The slang term for a shilling as currency unit was "bob", the same as in the United Kingdom. After 1966, shillings continued to circulate, as they were replaced by 10-cent coins of the same size and weight. New Zealand shillings, twenty of which made up one New Zealand pound, were first issued in 1933 and featured the image of a Maori warrior carrying a taiaha "in a warlike attitude" on the reverse. In 1967, New Zealand's currency was decimalised and the shilling was replaced by a ten cent coin of the same size and weight. Ten cent coins minted through the remainder of the 1960s included the legend "ONE SHILLING" on the reverse. Smaller 10-cent coins were introduced in 2006. Shillings were used in Malta, prior to decimalisation in 1972, had a face value of five Maltese cents. In British Ceylon, an shilling was equivalent to eight fanams. With the replacement of the rixdollar by the rupee in 1852, a shilling was deemed to be equivalent to half a rupee. On the decimalisation of the currency
Parliament of the United Kingdom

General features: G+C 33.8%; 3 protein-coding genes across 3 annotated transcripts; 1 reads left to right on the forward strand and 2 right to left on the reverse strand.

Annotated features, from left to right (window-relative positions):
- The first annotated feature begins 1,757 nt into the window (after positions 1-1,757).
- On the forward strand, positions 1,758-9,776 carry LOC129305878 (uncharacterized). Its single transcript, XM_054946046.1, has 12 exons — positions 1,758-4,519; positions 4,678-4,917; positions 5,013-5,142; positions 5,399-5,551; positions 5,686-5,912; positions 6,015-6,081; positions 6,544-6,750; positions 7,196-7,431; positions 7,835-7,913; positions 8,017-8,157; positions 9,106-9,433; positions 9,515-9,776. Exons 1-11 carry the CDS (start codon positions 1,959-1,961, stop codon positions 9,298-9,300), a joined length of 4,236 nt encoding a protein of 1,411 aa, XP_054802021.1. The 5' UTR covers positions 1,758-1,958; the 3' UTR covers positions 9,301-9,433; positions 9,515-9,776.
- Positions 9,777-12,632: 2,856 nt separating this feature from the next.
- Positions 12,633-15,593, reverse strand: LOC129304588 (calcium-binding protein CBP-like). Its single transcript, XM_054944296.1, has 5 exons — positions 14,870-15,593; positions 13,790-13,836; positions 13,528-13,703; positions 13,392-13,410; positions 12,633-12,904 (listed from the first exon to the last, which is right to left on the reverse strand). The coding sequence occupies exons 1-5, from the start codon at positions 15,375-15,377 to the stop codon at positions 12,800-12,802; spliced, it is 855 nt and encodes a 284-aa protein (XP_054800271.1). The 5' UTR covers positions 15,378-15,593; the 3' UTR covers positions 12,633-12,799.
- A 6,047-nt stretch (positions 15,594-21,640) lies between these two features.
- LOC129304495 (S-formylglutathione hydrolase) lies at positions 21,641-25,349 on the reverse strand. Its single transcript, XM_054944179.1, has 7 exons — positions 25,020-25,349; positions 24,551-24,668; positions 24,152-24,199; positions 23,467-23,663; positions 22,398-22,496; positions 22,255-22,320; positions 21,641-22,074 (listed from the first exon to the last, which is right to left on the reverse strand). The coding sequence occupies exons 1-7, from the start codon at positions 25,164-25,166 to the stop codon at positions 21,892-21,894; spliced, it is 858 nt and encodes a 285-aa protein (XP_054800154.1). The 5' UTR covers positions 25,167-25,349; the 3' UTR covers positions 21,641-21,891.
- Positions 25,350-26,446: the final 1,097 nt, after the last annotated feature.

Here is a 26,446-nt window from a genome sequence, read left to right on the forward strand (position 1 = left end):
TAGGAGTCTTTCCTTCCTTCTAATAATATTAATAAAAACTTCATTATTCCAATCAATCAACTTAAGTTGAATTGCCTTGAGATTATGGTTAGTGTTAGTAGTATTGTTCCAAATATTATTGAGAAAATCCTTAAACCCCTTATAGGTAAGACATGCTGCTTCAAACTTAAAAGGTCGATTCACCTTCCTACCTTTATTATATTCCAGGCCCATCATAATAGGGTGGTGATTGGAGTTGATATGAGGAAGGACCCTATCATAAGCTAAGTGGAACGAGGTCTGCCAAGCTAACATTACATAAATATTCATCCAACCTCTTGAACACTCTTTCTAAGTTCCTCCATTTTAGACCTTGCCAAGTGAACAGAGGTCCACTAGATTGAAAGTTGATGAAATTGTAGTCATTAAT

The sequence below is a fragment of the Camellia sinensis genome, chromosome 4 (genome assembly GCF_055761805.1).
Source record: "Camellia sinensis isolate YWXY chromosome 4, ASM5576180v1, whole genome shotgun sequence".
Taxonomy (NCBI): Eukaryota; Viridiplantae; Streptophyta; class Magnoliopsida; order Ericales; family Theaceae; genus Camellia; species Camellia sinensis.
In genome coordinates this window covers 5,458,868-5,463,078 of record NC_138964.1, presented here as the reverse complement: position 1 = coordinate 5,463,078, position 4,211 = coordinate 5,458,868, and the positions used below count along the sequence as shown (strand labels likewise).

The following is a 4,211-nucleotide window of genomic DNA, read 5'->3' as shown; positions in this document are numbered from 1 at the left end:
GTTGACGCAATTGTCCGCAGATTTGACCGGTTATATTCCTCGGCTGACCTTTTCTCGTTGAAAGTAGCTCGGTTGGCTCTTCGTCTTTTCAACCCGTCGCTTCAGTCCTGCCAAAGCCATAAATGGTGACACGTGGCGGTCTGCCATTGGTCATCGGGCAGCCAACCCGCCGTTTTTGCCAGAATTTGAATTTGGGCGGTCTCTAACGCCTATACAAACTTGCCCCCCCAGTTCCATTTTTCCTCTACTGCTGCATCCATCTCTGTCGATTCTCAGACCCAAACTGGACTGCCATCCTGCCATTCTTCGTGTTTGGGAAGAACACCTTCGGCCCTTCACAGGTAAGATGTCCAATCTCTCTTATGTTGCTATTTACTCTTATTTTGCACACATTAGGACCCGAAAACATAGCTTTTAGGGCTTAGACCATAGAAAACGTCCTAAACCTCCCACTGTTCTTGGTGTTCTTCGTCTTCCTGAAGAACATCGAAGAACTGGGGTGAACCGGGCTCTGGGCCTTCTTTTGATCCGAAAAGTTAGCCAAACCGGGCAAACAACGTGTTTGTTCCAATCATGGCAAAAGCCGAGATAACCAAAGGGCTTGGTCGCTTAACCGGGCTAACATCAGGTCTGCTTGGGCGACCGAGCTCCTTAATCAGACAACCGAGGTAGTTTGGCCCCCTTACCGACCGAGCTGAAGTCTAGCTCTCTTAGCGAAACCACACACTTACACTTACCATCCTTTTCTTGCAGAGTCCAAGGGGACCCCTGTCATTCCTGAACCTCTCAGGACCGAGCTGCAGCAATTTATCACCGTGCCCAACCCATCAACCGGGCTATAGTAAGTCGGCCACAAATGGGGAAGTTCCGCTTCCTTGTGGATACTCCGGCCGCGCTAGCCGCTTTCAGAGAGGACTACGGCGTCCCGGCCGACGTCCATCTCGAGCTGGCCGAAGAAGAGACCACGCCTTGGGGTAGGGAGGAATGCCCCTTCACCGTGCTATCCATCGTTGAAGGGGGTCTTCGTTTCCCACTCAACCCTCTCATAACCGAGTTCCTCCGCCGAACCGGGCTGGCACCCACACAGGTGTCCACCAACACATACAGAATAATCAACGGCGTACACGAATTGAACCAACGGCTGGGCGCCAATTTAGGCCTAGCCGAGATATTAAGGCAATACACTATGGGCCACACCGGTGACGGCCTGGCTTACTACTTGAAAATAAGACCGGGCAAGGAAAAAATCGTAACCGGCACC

The Parliament of the United Kingdom of Great Britain and Northern Ireland known internationally as the UK Parliament, British Parliament, or Westminster Parliament, domestically as Parliament, is the supreme legislative body of the United Kingdom, the Crown dependencies and the British Overseas Territories. It alone possesses legislative supremacy and thereby ultimate power over all other political bodies in the UK and the overseas territories. Parliament is bicameral but has three parts, consisting of the Sovereign, the House of Lords, the House of Commons; the two houses meet in the Palace of Westminster in the City of Westminster, one of the inner boroughs of the capital city, London. The House of Lords includes two different types of members: the Lords Spiritual, consisting of the most senior bishops of the Church of England, the Lords Temporal, consisting of life peers, appointed by the Sovereign on the advice of the Prime Minister, of 92 hereditary peers, sitting either by virtue of holding a royal office, or by being elected by their fellow hereditary peers.